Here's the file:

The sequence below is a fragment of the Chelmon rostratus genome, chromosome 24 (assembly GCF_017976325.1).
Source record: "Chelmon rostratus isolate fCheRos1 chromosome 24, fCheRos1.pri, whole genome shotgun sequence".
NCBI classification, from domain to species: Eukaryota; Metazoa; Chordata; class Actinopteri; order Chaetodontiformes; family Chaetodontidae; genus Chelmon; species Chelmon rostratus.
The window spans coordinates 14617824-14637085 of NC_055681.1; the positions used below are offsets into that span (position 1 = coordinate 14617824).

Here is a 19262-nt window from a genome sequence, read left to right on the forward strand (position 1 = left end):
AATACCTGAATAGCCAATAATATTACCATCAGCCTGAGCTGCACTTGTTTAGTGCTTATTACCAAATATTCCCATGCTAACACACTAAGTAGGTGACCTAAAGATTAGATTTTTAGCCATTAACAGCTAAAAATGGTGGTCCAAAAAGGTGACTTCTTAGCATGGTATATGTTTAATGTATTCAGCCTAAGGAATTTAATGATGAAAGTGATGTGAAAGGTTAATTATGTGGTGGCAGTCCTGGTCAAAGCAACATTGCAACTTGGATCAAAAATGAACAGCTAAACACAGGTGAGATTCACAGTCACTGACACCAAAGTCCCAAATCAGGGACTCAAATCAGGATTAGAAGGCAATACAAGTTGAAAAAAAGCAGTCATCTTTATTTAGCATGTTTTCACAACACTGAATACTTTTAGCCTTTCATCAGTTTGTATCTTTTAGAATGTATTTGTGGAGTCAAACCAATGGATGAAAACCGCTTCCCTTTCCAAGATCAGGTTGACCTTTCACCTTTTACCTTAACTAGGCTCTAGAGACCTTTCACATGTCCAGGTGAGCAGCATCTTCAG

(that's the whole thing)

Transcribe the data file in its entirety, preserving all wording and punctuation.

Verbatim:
The sequence below is a fragment of the Chelmon rostratus genome, chromosome 24 (assembly GCF_017976325.1).
Source record: "Chelmon rostratus isolate fCheRos1 chromosome 24, fCheRos1.pri, whole genome shotgun sequence".
NCBI classification, from domain to species: Eukaryota; Metazoa; Chordata; class Actinopteri; order Chaetodontiformes; family Chaetodontidae; genus Chelmon; species Chelmon rostratus.
The window spans coordinates 14617824-14637085 of NC_055681.1; the positions used below are offsets into that span (position 1 = coordinate 14617824).

Here is a 19262-nt window from a genome sequence, read left to right on the forward strand (position 1 = left end):
AATACCTGAATAGCCAATAATATTACCATCAGCCTGAGCTGCACTTGTTTAGTGCTTATTACCAAATATTCCCATGCTAACACACTAAGTAGGTGACCTAAAGATTAGATTTTTAGCCATTAACAGCTAAAAATGGTGGTCCAAAAAGGTGACTTCTTAGCATGGTATATGTTTAATGTATTCAGCCTAAGGAATTTAATGATGAAAGTGATGTGAAAGGTTAATTATGTGGTGGCAGTCCTGGTCAAAGCAACATTGCAACTTGGATCAAAAATGAACAGCTAAACACAGGTGAGATTCACAGTCACTGACACCAAAGTCCCAAATCAGGGACTCAAATCAGGATTAGAAGGCAATACAAGTTGAAAAAAAGCAGTCATCTTTATTTAGCATGTTTTCACAACACTGAATACTTTTAGCCTTTCATCAGTTTGTATCTTTTAGAATGTATTTGTGGAGTCAAACCAATGGATGAAAACCGCTTCCCTTTCCAAGATCAGGTTGACCTTTCACCTTTTACCTTAACTAGGCTCTAGAGACCTTTCACATGTCCAGGTGAGCAGCATCTTCAG